Le Manh Hai has three spaces for rent as restaurants and cafes in Xa Dan, Hanoi. The landlord used to get VND120 million (more than US$5,000) per month from them but now can’t get anywhere near that amount.
Because of the COVID-19 pandemic, the businesses of Hai’s tenants were hit so hard that Hai cut rent in half, but two out of three could not afford to stay.
He said: "I am offering them a discount of 30-40 percent per year, but they are not interested because they do not know when their business will return to normal."
Known as "diamond business spaces" in Hanoi, before the pandemic, rents in the streets of Hang Ngang, Hang Dao and Hang Gai could be up to VND200 million per month and they were always full.
Now, other landlords of commercial spaces are facing similar difficulties. On major roads in the central districts of the two biggest cities of Vietnam, people can see rental signs going up after the cafes, milk tea shops, restaurants and fashion stores close their doors due to a lack of customers.
Many landlords cut rents by 30 to 40 percent but it is still not easy to find tenants.
In HCMC, Tran Hung, who owns three commercial spaces in Districts 1 and 3, said he used to earn more than VND180 million (US$7600) a month, but cut rents by 50 percent recently.
“Two tenants have stopped renting my places and I expect the remaining tenant to also stop soon.
“I am suggesting that if they sign a new contract they will get a 30-40 percent discount for a year, but they are hesitant because they do not know when the business situation will return to normal.”
Small businesses in the food and beverages and fashion sectors could only sustain losses for a maximum of six months, and so if they do not see good prospects soon, they should close down, experts said.
Le Hoang Anh, owner of a fashion shop on Nguyen Thi Minh Khai Street in District 3, said: “The social distancing campaign has ended. But people have now reduced spending on unnecessary things including new clothes. I am worried.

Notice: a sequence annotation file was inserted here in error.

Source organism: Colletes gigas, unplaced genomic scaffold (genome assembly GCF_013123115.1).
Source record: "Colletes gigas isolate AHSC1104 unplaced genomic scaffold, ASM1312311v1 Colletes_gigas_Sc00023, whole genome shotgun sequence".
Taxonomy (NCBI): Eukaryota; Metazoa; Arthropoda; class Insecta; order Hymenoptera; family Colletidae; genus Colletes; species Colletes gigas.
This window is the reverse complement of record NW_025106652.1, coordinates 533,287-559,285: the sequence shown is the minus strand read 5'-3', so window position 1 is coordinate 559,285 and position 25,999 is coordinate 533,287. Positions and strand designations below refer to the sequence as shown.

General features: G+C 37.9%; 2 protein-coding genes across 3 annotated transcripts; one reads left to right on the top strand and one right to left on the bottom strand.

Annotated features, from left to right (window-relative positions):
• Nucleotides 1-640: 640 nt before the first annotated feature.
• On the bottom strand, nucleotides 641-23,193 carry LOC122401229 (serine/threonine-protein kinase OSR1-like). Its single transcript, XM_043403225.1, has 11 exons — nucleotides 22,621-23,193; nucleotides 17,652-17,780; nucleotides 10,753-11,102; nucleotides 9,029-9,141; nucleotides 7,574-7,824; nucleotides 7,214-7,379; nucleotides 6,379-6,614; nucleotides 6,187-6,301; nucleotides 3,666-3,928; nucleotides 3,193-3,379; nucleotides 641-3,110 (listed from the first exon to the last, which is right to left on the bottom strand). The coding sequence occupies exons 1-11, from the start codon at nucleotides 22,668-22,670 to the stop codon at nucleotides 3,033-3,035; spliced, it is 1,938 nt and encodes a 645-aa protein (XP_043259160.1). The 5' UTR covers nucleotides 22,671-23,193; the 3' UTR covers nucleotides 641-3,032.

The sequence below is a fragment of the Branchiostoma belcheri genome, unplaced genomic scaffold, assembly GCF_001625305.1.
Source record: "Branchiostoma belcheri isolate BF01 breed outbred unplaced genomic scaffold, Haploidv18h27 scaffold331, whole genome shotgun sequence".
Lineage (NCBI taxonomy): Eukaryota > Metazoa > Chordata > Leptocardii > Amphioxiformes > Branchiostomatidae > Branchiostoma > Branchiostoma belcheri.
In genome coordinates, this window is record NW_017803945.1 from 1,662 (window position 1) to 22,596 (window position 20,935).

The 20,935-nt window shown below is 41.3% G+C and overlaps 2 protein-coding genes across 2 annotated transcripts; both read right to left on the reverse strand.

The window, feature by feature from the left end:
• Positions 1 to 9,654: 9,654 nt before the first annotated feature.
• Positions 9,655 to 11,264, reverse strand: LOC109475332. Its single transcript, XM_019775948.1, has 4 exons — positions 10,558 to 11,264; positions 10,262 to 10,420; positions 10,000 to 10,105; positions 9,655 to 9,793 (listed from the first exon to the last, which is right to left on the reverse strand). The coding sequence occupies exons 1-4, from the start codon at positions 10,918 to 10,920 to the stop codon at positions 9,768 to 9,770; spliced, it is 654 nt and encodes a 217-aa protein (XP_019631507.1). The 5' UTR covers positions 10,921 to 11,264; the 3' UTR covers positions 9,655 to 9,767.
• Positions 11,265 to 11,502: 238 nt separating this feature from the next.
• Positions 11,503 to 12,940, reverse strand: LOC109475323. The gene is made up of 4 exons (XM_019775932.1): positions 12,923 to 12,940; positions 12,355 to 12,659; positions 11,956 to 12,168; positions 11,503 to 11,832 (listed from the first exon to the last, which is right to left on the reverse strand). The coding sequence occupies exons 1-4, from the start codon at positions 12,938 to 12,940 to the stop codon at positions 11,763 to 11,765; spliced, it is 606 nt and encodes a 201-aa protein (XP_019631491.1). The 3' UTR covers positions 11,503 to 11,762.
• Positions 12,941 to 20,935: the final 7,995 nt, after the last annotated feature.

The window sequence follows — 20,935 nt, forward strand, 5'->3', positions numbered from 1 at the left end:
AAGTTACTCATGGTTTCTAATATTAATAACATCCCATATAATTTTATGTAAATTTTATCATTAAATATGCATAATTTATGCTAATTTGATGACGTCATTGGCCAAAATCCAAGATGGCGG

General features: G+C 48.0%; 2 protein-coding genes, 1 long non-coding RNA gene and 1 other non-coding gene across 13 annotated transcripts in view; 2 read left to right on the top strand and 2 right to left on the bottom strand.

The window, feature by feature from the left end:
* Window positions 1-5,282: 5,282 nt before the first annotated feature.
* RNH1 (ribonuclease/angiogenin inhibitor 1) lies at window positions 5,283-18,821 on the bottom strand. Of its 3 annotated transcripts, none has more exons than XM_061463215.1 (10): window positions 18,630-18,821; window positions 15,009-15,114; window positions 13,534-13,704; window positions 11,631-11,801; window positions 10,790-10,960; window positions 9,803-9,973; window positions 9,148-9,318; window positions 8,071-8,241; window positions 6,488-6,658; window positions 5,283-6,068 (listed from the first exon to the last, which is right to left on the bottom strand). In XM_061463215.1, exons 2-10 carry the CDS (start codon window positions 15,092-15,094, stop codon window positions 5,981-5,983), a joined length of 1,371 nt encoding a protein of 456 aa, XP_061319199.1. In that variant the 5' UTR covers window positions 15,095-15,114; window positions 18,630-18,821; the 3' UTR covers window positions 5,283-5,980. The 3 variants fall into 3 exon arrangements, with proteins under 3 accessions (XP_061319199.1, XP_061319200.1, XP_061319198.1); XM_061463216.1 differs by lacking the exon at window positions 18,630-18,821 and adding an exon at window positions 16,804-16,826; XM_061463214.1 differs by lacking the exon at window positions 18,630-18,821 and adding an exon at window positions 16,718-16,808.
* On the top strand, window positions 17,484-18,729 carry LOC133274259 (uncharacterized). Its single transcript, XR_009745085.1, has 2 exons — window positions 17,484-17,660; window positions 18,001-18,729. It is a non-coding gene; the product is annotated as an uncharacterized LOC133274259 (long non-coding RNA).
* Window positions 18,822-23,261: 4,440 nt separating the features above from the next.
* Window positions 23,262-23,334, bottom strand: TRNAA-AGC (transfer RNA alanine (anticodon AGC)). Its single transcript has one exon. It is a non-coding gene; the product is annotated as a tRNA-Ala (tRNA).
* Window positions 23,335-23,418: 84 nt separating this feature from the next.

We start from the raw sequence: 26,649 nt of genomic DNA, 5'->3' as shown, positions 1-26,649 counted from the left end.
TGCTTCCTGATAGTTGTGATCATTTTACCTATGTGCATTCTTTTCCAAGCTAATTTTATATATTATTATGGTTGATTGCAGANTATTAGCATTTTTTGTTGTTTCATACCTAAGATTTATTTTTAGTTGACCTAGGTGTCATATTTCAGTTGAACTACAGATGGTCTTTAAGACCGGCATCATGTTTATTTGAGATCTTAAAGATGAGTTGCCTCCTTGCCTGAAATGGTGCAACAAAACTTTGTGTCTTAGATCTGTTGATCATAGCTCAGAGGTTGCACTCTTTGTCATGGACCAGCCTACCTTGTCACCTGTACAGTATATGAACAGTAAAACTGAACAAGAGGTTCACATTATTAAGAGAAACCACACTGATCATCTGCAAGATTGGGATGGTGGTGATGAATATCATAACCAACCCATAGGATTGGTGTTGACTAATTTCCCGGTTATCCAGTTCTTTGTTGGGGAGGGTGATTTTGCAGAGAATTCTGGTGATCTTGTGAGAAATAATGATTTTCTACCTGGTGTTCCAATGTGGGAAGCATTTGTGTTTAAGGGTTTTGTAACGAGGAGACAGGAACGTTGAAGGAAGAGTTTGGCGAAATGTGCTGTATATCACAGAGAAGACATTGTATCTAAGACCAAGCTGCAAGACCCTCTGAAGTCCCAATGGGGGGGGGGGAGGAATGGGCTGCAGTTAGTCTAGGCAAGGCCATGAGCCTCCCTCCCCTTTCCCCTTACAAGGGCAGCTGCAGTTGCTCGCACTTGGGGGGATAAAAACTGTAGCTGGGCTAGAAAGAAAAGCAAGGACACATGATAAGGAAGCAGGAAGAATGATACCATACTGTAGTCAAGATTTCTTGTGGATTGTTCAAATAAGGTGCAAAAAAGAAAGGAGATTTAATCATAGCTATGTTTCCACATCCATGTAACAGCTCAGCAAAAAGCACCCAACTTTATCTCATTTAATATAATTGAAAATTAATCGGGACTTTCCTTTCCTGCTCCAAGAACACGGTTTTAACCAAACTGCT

“If I make losses for three to five months, I will definitely go bankrupt. So I am thinking of returning the premises to the landlord or subletting it."
The situation is similar for apartments for rent in the downtown area, with many finding no takers though rentals have dropped by 20 -30 percent, experts said.
Before the pandemic began, the average rent for a 25-40sq.m furnished apartment with all amenities was $400-600 per month, but now has fallen to not more than $450.
The low-priced segment for students and workers has also been severely affected by the epidemic, falling by 30 -50 percent in some suburban districts to VND1.5-3 million a month.
Tran Thi Hoa, an investor, said she had bought 70 rooms in Binh Thanh and Binh Tan District last year and had hoped to lease each for VND 3-4.5 million per month. But due to the outbreak, only 10 percent of them are occupied and she only gets rents of VND3-3.5 million, she said.
The latest survey by realty research firm CBRE Vietnam shows that 79 percent of tenants worried that their revenue in the last half of the year would be worse, while 43 percent of tenants said revenue would decrease by 10-30 percent in 2020. In addition, 61 percent of tenants said they had not received assistance from landlords and 27 percent expect landlords to offer more support.
The Q1 report by the biggest local realty website batdongsan.com.vn shows that the price of real estate for rent in major cities has decreased significantly. As much as 63 percent of spaces on major streets of HCMC have seen rents cut. The ratio is 56 percent and 50 percent in Hanoi and Da Nang, respectively.